Marketing compliance refers to the adherence of your marketing team to the industry and governmental regulations that apply to their activities. Regulations are put in place to ensure that all participants in the domain abide by the standards of proper and legal practice, so marketing compliance also means that you value your customers and want to uphold the reputation of your field.
- Ensure honesty in marketing claims (e.g., “100% guaranteed to” should mean just that)
- Discourage bad-faith marketing practices (e.g., hidden fees or abusing legal loopholes)
- Limit predatory marketing practices and improve accountability
- Provide consumers with pathways for redress
- Guarantee security of consumer information (e.g., GDPR)
The Advantages of Compliance
While marketing compliance is primarily intended to protect consumers, it also has very important implications and advantages for marketers themselves. As such, in many instances, marketing compliance can mean adhering to a set of voluntary industry standards that aim to raise the level of trust and value of the field as a whole. The advantages of compliance can be varied, including:
- It can become a badge which adds value to a brand (e.g., Fairtrade products)
- Avoiding having to compete with bad-faith actors, such as competitors grossly overstating their products capabilities
- Discovery of non-compliance can lead to losses in trust and, subsequently, sales
- Giving consumers a quick and easy understanding of the standards you work to
- Failing to comply can lead to large fines or being excluded from markets
How to Improve Compliance
- Set “baked-in” standards
Compliance might seem like a complicated undertaking, but it is actually a lot easier than it might seem. Good marketing compliance starts with putting standards and best practices in place that are written into all activities and overseen by appropriate managers and team leaders. Making sure that compliance is always a priority means that every task is performed with that in mind and thus avoiding having a plethora of compliance “loose-ends” that have to be tied up at regular intervals.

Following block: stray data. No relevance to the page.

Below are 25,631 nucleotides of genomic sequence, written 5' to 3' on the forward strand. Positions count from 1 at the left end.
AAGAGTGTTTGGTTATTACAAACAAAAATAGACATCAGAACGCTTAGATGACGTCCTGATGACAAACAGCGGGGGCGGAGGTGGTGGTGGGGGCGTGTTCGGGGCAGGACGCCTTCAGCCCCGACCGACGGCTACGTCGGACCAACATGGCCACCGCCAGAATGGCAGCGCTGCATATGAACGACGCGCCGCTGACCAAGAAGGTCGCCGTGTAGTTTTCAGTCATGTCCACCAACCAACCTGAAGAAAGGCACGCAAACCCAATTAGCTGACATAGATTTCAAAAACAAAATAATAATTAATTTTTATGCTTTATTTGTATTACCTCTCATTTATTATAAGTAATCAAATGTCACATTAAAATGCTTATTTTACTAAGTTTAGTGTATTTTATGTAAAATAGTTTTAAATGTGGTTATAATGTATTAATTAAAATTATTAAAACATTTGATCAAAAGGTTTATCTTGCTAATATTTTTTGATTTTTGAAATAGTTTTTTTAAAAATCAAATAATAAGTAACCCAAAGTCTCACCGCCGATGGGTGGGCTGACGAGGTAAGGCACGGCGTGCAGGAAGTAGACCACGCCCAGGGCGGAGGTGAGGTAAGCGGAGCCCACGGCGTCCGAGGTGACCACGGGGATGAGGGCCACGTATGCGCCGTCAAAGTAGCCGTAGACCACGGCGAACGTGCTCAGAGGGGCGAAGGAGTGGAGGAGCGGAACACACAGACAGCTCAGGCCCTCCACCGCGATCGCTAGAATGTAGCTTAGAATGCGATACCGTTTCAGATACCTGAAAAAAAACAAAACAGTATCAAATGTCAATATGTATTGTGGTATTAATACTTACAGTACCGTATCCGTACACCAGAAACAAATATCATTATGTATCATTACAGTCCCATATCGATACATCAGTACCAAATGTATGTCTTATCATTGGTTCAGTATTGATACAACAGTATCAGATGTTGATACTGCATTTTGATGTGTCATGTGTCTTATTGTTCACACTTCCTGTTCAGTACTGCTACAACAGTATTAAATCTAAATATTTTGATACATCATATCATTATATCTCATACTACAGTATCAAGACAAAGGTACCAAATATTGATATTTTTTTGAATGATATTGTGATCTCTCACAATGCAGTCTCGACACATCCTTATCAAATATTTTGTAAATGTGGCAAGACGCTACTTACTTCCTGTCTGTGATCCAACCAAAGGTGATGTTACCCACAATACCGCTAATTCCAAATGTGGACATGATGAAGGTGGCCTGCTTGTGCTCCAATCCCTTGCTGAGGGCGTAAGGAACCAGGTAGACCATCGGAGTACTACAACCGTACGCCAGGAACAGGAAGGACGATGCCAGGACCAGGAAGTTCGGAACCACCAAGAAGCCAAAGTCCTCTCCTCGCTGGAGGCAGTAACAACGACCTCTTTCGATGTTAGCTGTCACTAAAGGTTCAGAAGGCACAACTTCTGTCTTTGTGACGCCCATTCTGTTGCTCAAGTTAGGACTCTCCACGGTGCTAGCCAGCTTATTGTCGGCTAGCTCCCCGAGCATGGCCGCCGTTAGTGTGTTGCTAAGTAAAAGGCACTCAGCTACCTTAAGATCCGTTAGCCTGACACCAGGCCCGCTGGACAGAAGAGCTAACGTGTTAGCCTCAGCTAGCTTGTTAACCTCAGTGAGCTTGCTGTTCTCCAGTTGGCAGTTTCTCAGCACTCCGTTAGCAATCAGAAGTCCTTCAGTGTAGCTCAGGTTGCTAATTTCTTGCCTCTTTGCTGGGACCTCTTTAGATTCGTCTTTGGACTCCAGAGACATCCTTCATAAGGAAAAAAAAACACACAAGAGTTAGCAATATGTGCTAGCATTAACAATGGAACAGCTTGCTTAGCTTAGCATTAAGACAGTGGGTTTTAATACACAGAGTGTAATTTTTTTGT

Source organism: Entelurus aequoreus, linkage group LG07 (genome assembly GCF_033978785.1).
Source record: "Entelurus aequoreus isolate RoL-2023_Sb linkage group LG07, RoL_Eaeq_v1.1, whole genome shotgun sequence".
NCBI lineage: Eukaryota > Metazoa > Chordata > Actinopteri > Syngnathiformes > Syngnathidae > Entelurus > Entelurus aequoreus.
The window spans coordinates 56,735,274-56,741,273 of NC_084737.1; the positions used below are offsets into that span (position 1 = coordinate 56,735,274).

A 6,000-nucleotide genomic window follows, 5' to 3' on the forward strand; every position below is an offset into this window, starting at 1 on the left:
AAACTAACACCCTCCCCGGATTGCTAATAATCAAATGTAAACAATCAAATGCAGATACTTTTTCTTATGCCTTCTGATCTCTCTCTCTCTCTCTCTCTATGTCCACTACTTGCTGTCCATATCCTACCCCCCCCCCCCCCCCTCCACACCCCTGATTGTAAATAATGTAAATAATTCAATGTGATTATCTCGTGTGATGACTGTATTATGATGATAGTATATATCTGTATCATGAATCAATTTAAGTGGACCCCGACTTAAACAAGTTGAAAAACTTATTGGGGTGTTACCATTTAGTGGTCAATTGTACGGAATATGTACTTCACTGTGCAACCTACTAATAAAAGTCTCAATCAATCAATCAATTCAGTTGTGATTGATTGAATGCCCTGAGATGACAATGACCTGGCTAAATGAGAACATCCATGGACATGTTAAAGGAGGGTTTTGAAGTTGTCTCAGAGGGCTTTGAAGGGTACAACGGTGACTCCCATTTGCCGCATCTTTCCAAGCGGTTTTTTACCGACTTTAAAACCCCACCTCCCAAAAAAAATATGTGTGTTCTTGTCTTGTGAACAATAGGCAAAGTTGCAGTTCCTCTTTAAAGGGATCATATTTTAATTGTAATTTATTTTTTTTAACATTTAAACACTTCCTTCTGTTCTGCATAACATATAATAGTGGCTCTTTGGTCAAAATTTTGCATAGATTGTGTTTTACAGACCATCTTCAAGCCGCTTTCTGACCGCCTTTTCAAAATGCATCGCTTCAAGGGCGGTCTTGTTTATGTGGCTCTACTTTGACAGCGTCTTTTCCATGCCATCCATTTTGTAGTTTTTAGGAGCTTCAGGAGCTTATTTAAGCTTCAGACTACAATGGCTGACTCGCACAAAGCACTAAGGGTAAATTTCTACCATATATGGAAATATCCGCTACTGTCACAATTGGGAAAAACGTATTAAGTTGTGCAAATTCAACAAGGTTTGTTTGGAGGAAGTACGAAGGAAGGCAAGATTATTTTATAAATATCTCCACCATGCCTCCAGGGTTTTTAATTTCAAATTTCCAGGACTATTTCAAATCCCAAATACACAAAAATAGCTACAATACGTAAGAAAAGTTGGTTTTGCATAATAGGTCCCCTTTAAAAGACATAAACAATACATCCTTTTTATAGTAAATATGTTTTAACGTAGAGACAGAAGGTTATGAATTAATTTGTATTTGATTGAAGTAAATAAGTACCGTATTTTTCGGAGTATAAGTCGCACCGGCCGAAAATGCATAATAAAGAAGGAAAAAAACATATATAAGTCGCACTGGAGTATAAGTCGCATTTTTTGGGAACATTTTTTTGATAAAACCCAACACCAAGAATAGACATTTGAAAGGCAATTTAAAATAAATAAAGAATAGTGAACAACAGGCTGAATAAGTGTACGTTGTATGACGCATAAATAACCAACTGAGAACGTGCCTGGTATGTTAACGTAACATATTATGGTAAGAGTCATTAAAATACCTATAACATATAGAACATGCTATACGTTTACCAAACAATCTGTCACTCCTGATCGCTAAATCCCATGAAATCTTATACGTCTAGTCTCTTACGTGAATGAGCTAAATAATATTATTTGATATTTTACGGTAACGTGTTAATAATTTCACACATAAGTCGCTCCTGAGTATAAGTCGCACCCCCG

- Inform your team
Your team follows the example that’s set for them if a manager’s response to a compliance query is “I’m sure it’ll be fine” rather than, “we should check that out” they either have an incredible level of regulatory knowledge or they’re not taking it seriously enough. For onboarding or updating employees, make sure that they know the risks involved for the organization caused by non-compliance and, if possible, distribute easy checklists to ensure their tasks are complying with the standards expected.
- Ensure security through monitoring
Managers end up monitoring most people’s work in one way or another, so adding compliance to that list of things to check for shouldn’t be too complicated a request. To hone compliance oversight skills, devise simple tests and guidelines that are quick and simple to check against.
- Create a specified role
For medium-sized or large companies, creating a specific position, i.e., a compliance officer or even a dedicated department, can be a necessity. These staff should be able to undertake monitoring and setting of guidelines, as well as being on hand to answer the queries of other teams.